Above is the island of Lanai in Hawaii, seen from Maui. Billionaire David H. Murdock owns 98 percent of it. He also owns Dole Food Company, real estate development company Castle & Cooke, and hundreds of thousands of acres of land in 94 countries around the world. Murdock knows how to be rich.
(Update: In June of 2012, Oracle CEO Larry Ellison agreed to buy David Murdock’s 98 percent share of Lanai. For more on Larry Ellison, read The Difference Between God and Larry Ellison: *God Doesn’t Think He’s Larry Ellison, by Mike Wilson.)
We first heard the amazing biography of David Murdock early this past Saturday, on an episode of Global Business via the BBC World Service.
From homeless to billionaire
You really should listen to the 23-minute interview yourself, but in a nutshell, this brilliant but dyslexic high school dropout was homeless in Detroit following his service in WWII with one nickle and one penny to his name. That’s when a good Samaritan helped him borrow $900 to buy a $1,200 diner restaurant, which he flipped for a $700 profit 10 months later. Murdock then bought a beat-up old car and drove to Arizona.
In Arizona, he began building houses and selling them, and gradually amassed a real estate development empire over the next 17 years, expanding into commercial property, and California, and then Hawaii.
David Murdock believes that knowledge is power, and he says that “reading, reading” is how he acquired his knowledge. The most important book he has read — the cornerstone of his success — is Think and Grow Rich, by Napoleon Hill. He says he’s given it to hundreds of students at his lectures.
Healthy eating: Fruits and vegetables
Hawaii is where he bought Dole Food Company in 1984, and then started reading every book he could find on food and fruit and vegetables. These studies sparked an intense interest in health and nutrition data, and a disdain for sugar, saturated fats, and carbohydrates.
After his third wife, Gabriele, died of cancer, Murdock became a fervent vegetarian. He has since started nutrition data and longevity research institutes in Kannapolis, North Carolina (The North Carolina Research Campus) and Westlake Village, California (California Health & Longevity Institute) “to teach people how to eat, because people eat wrong.”
Murdock and his Dole Food experts also supervised the publication of the Encyclopedia of Foods: A Guide to Healthy Nutrition.
He does eat fish, but prefers smaller freshwater fish to large ocean fish because of mercury contamination, and he also eats egg whites.
Elsewhere online, there’s video of David Murdock showing Oprah Winfrey how he exercises, how he eats, how he makes a fruit and vegetable smoothie three to four times a day in his Jack LaLanne JLPJB Power Juicer, and how he shops for those fruits and veggies at Costco.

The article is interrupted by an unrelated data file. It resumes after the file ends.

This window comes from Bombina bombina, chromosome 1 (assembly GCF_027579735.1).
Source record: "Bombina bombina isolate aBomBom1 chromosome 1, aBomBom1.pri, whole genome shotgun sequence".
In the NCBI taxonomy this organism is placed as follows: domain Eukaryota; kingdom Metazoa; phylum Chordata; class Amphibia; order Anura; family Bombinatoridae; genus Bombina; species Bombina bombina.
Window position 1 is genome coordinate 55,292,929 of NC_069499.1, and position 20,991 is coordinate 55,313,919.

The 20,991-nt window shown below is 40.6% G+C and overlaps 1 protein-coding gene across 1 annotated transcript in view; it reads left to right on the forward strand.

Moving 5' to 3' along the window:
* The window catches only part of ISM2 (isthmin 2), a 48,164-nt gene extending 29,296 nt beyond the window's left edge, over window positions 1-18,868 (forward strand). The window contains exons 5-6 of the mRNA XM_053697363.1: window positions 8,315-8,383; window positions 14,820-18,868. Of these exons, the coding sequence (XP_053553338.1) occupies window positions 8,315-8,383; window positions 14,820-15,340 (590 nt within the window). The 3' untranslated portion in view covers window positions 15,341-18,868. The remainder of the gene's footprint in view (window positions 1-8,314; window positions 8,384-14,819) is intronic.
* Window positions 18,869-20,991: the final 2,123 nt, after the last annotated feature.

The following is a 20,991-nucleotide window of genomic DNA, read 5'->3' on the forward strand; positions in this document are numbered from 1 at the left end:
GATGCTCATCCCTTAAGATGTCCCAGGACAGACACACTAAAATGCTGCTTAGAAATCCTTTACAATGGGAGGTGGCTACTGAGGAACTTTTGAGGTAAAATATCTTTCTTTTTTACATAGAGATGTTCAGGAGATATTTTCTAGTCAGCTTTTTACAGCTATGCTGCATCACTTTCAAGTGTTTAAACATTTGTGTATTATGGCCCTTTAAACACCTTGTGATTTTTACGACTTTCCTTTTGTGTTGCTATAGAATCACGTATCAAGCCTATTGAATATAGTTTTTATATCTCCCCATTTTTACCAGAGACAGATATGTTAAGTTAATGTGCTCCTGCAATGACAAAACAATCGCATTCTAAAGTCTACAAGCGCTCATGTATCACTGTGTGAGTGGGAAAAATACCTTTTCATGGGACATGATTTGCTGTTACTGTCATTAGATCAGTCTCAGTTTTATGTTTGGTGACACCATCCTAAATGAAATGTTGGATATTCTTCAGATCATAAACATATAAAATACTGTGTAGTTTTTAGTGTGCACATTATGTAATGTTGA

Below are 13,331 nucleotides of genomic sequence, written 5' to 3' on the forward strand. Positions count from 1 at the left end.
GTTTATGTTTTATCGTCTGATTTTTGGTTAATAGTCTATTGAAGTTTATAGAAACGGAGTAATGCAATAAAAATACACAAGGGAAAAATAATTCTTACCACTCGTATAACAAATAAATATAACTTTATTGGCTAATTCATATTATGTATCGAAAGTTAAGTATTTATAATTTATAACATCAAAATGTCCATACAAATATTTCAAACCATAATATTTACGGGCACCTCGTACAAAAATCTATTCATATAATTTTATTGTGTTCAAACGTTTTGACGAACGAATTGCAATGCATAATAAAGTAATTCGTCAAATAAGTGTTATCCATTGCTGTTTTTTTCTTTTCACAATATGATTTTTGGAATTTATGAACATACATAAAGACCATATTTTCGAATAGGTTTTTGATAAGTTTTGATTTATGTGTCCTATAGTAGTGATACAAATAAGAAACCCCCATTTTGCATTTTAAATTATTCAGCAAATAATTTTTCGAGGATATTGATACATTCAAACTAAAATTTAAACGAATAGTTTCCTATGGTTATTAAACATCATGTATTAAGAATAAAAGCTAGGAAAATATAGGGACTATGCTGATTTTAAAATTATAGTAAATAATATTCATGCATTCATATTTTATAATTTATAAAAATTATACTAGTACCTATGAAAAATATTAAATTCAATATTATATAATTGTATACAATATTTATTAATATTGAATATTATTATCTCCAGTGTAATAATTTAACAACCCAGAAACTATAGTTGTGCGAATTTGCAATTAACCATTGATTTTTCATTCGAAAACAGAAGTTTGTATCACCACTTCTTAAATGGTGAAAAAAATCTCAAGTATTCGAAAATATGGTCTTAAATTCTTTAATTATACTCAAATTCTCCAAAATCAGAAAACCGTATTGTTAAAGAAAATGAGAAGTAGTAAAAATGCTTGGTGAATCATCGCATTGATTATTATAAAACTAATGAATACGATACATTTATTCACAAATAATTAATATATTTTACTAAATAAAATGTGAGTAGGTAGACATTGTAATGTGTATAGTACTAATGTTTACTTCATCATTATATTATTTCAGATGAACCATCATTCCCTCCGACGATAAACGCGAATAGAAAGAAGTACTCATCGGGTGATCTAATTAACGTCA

Murdock says he hasn’t had a cold or the flu in 20 years, that he never takes so much as an aspirin, and that doctors have told him he has the blood pressure of a teenager.
He has written some healthy diet blog articles for The Huffington Post, including “My Healthy, Weekly Shopping List,” “Food Knowledge Is Health Power,” and “A Recipe For Longevity: 33 Of The Healthiest Foods On Earth.”
Everyone loves a rags-to-riches story, but the billionaire is not without some controversy. The Salisbury Post of Salisbury, North Carolina reported in 2000 that “Some revere him. Some loathe him.”
The site of his research center in Kannapolis was formerly a Cannon Mills plant, and the saga of his maneuvers in buying and selling the mill and the houses of the company town was not without animosity. The mill’s story ended in the largest mass layoff of workers in North Carolina history, after which, according to Wikipedia, “Murdock acquired the site and demolished the mill, with the demolition completed in 2006.”
The same February 2000 Sailisbury Post story notes that “An active Republican, Murdock held a fund-raiser for presidential candidate George Bush in November at his farm.” An impressive farm it is. An item at Flickr, “6044 David Murdock Estate,” has an aerial view and a number of supplemental links.
During the BBC interview, Murdock advises that “In order to do the impossible, you must see the invisible.”
To look at his estate and think that he used to sleep under a bush in a Detroit park gives you a remarkable example of what he means.
Update — March 3, 2011
Here’s a New York Times Magazine profile of David Murdock by Frank Bruni:
And this is his 1,545 calorie daily diet — breakfast, lunch, and dinner: